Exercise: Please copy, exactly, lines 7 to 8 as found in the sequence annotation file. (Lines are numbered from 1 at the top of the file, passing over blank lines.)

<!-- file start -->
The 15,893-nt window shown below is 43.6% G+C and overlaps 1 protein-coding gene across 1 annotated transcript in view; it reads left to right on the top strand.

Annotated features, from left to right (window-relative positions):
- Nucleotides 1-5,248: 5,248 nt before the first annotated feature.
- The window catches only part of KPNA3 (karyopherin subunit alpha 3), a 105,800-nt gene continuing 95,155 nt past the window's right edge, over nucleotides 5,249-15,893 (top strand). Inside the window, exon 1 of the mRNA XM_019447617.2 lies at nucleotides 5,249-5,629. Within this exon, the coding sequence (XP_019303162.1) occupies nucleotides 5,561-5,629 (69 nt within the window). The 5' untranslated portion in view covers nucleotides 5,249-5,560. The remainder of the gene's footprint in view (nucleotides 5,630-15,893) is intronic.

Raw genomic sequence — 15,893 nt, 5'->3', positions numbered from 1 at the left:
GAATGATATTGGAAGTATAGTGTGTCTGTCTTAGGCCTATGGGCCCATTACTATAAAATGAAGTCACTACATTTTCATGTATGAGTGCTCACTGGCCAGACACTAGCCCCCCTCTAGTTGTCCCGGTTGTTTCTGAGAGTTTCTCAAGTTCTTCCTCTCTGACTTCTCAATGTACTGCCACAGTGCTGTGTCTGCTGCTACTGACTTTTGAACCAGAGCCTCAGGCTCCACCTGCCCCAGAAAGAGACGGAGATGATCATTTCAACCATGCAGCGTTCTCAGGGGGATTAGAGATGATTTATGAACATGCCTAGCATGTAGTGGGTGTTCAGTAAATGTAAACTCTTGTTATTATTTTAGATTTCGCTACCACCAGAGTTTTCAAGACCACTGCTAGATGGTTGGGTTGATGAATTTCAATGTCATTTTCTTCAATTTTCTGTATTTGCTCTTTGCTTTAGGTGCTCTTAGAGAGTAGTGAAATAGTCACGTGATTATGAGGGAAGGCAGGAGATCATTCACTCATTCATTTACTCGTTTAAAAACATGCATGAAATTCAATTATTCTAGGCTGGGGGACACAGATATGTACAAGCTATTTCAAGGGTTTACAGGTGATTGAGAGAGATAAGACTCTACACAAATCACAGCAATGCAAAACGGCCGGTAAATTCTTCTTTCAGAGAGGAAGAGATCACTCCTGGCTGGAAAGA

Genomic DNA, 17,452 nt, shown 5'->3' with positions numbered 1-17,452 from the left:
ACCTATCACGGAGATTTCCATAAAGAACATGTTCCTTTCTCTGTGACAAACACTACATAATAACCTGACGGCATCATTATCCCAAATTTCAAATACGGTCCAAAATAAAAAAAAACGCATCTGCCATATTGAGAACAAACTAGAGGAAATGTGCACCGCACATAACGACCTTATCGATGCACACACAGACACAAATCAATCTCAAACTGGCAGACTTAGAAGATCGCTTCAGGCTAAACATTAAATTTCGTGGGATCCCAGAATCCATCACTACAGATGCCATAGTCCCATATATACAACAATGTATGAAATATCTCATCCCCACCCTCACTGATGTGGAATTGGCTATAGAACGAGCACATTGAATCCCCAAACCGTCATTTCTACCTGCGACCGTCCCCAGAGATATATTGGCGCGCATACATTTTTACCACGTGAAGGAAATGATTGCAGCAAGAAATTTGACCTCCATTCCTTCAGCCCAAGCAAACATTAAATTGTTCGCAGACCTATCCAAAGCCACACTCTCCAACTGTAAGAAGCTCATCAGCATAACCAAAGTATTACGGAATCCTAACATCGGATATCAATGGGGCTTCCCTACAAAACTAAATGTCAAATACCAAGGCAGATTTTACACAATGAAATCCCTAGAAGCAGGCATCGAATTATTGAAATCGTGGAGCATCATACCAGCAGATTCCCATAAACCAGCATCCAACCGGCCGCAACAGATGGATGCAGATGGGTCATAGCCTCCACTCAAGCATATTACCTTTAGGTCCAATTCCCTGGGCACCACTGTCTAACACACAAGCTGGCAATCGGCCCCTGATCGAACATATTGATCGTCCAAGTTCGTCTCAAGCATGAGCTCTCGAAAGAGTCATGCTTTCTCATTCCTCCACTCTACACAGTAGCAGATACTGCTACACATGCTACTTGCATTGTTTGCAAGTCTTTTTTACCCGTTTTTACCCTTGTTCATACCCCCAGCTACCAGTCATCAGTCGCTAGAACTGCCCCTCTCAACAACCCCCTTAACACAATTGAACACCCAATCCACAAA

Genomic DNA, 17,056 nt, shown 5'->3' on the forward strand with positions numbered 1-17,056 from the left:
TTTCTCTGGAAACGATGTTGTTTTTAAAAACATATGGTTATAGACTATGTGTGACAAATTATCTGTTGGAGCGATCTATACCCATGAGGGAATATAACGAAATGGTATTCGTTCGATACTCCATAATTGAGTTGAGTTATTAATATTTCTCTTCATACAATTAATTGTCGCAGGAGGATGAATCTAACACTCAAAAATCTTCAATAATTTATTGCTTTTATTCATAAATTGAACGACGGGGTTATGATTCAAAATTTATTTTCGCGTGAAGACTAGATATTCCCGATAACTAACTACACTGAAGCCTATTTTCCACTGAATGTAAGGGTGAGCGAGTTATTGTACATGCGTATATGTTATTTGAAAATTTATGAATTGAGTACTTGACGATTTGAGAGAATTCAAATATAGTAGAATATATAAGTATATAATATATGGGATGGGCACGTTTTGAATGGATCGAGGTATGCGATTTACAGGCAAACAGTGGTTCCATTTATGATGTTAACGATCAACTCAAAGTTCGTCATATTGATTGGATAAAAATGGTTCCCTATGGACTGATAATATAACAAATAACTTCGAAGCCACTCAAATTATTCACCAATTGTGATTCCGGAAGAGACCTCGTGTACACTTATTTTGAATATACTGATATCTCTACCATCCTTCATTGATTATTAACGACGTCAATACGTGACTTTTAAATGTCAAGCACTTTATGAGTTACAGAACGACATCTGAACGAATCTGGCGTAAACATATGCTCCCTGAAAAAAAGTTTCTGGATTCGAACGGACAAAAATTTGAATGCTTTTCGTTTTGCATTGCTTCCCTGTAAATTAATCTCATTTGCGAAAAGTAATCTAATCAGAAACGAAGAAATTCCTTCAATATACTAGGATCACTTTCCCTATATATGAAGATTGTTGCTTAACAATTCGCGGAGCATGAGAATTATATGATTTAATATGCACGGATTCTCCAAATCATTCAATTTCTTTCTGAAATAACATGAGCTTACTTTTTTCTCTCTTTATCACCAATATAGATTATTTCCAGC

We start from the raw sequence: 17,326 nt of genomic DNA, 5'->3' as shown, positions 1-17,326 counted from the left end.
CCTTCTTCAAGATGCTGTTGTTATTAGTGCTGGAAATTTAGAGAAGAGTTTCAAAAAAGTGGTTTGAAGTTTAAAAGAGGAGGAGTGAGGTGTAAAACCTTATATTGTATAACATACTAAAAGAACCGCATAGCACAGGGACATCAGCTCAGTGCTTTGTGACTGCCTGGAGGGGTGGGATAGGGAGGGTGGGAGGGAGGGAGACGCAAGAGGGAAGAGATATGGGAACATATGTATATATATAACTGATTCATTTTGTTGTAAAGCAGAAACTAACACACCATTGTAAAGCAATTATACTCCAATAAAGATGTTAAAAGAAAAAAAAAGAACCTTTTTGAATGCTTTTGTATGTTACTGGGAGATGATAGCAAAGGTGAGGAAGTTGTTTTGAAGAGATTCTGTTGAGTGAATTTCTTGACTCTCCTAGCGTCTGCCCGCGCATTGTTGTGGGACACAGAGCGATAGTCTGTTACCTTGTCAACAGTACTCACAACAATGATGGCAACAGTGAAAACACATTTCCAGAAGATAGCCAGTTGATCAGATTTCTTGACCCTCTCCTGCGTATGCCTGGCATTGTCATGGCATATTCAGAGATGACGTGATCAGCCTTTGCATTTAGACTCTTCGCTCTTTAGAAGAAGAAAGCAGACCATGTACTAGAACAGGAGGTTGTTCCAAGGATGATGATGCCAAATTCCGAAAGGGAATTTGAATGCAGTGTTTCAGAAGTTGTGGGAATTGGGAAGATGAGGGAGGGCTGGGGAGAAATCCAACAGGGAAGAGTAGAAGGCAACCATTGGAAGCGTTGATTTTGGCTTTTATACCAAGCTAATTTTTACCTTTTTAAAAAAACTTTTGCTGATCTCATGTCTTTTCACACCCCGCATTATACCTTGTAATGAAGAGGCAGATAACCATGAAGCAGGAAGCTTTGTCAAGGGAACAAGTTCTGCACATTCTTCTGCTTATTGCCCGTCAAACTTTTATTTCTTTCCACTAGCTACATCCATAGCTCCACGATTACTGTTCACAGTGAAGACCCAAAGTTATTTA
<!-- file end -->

Genomic DNA, 17,452 nt, shown 5'->3' with positions numbered 1-17,452 from the left:
ACCTATCACGGAGATTTCCATAAAGAACATGTTCCTTTCTCTGTGACAAACACTACATAATAACCTGACGGCATCATTATCCCAAATTTCAAATACGGTCCAAAATAAAAAAAAACGCATCTGCCATATTGAGAACAAACTAGAGGAAATGTGCACCGCACATAACGACCTTATCGATGCACACACAGACACAAATCAATCTCAAACTGGCAGACTTAGAAGATCGCTTCAGGCTAAACATTAAATTTCGTGGGATCCCAGAATCCATCACTACAGATGCCATAGTCCCATATATACAACAATGTATGAAATATCTCATCCCCACCCTCACTGATGTGGAATTGGCTATAGAACGAGCACATTGAATCCCCAAACCGTCATTTCTACCTGCGACCGTCCCCAGAGATATATTGGCGCGCATACATTTTTACCACGTGAAGGAAATGATTGCAGCAAGAAATTTGACCTCCATTCCTTCAGCCCAAGCAAACATTAAATTGTTCGCAGACCTATCCAAAGCCACACTCTCCAACTGTAAGAAGCTCATCAGCATAACCAAAGTATTACGGAATCCTAACATCGGATATCAATGGGGCTTCCCTACAAAACTAAATGTCAAATACCAAGGCAGATTTTACACAATGAAATCCCTAGAAGCAGGCATCGAATTATTGAAATCGTGGAGCATCATACCAGCAGATTCCCATAAACCAGCATCCAACCGGCCGCAACAGATGGATGCAGATGGGTCATAGCCTCCACTCAAGCATATTACCTTTAGGTCCAATTCCCTGGGCACCACTGTCTAACACACAAGCTGGCAATCGGCCCCTGATCGAACATATTGATCGTCCAAGTTCGTCTCAAGCATGAGCTCTCGAAAGAGTCATGCTTTCTCATTCCTCCACTCTACACAGTAGCAGATACTGCTACACATGCTACTTGCATTGTTTGCAAGTCTTTTTTACCCGTTTTTACCCTTGTTCATACCCCCAGCTACCAGTCATCAGTCGCTAGAACTGCCCCTCTCAACAACCCCCTTAACACAATTGAACACCCAATCCACAAA